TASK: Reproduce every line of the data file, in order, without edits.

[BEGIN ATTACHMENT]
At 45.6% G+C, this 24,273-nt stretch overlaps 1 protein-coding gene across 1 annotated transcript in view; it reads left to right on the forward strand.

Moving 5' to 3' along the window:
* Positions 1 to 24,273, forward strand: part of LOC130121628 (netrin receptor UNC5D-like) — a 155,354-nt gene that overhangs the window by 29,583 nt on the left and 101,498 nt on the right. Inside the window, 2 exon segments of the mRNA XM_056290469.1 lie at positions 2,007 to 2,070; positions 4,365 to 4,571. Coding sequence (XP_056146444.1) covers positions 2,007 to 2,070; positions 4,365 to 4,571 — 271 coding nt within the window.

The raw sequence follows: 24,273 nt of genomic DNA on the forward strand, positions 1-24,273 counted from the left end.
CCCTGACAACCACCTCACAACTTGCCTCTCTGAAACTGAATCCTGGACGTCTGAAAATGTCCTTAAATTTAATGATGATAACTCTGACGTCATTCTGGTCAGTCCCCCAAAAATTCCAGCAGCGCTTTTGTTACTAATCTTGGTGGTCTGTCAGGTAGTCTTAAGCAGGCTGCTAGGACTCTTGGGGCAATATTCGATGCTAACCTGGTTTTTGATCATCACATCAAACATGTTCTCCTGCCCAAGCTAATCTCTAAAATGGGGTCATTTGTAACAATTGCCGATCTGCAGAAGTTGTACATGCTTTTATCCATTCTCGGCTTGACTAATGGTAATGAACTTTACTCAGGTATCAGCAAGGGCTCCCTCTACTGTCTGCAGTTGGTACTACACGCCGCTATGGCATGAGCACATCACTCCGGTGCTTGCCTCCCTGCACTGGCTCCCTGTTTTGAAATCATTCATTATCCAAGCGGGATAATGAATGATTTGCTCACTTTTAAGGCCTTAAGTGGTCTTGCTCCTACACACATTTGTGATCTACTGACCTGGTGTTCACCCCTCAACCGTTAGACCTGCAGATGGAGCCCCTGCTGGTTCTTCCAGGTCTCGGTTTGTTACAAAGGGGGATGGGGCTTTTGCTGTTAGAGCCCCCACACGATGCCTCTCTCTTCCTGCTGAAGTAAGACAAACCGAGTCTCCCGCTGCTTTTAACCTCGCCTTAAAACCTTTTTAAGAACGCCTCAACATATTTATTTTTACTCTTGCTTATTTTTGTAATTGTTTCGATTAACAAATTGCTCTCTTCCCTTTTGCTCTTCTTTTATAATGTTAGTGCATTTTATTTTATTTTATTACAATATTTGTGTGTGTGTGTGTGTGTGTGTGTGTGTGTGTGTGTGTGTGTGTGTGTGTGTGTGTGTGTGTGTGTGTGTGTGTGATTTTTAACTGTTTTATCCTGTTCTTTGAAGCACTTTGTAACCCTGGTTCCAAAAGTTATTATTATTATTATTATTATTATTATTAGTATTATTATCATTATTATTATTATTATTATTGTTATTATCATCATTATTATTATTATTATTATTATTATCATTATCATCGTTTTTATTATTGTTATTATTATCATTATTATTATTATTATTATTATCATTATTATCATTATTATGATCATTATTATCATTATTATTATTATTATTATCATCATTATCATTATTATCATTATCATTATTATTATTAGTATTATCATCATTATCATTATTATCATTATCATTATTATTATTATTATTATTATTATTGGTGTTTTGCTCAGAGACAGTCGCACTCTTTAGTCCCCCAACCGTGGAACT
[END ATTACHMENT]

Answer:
At 45.6% G+C, this 24,273-nt stretch overlaps 1 protein-coding gene across 1 annotated transcript in view; it reads left to right on the forward strand.

Moving 5' to 3' along the window:
* Positions 1 to 24,273, forward strand: part of LOC130121628 (netrin receptor UNC5D-like) — a 155,354-nt gene that overhangs the window by 29,583 nt on the left and 101,498 nt on the right. Inside the window, 2 exon segments of the mRNA XM_056290469.1 lie at positions 2,007 to 2,070; positions 4,365 to 4,571. Coding sequence (XP_056146444.1) covers positions 2,007 to 2,070; positions 4,365 to 4,571 — 271 coding nt within the window.

The raw sequence follows: 24,273 nt of genomic DNA on the forward strand, positions 1-24,273 counted from the left end.
CCCTGACAACCACCTCACAACTTGCCTCTCTGAAACTGAATCCTGGACGTCTGAAAATGTCCTTAAATTTAATGATGATAACTCTGACGTCATTCTGGTCAGTCCCCCAAAAATTCCAGCAGCGCTTTTGTTACTAATCTTGGTGGTCTGTCAGGTAGTCTTAAGCAGGCTGCTAGGACTCTTGGGGCAATATTCGATGCTAACCTGGTTTTTGATCATCACATCAAACATGTTCTCCTGCCCAAGCTAATCTCTAAAATGGGGTCATTTGTAACAATTGCCGATCTGCAGAAGTTGTACATGCTTTTATCCATTCTCGGCTTGACTAATGGTAATGAACTTTACTCAGGTATCAGCAAGGGCTCCCTCTACTGTCTGCAGTTGGTACTACACGCCGCTATGGCATGAGCACATCACTCCGGTGCTTGCCTCCCTGCACTGGCTCCCTGTTTTGAAATCATTCATTATCCAAGCGGGATAATGAATGATTTGCTCACTTTTAAGGCCTTAAGTGGTCTTGCTCCTACACACATTTGTGATCTACTGACCTGGTGTTCACCCCTCAACCGTTAGACCTGCAGATGGAGCCCCTGCTGGTTCTTCCAGGTCTCGGTTTGTTACAAAGGGGGATGGGGCTTTTGCTGTTAGAGCCCCCACACGATGCCTCTCTCTTCCTGCTGAAGTAAGACAAACCGAGTCTCCCGCTGCTTTTAACCTCGCCTTAAAACCTTTTTAAGAACGCCTCAACATATTTATTTTTACTCTTGCTTATTTTTGTAATTGTTTCGATTAACAAATTGCTCTCTTCCCTTTTGCTCTTCTTTTATAATGTTAGTGCATTTTATTTTATTTTATTACAATATTTGTGTGTGTGTGTGTGTGTGTGTGTGTGTGTGTGTGTGTGTGTGTGTGTGTGTGTGTGTGTGTGTGTGTGTGTGTGATTTTTAACTGTTTTATCCTGTTCTTTGAAGCACTTTGTAACCCTGGTTCCAAAAGTTATTATTATTATTATTATTATTATTATTAGTATTATTATCATTATTATTATTATTATTATTGTTATTATCATCATTATTATTATTATTATTATTATTATCATTATCATCGTTTTTATTATTGTTATTATTATCATTATTATTATTATTATTATTATCATTATTATCATTATTATGATCATTATTATCATTATTATTATTATTATTATCATCATTATCATTATTATCATTATCATTATTATTATTAGTATTATCATCATTATCATTATTATCATTATCATTATTATTATTATTATTATTATTATTGGTGTTTTGCTCAGAGACAGTCGCACTCTTTAGTCCCCCAACCGTGGAACT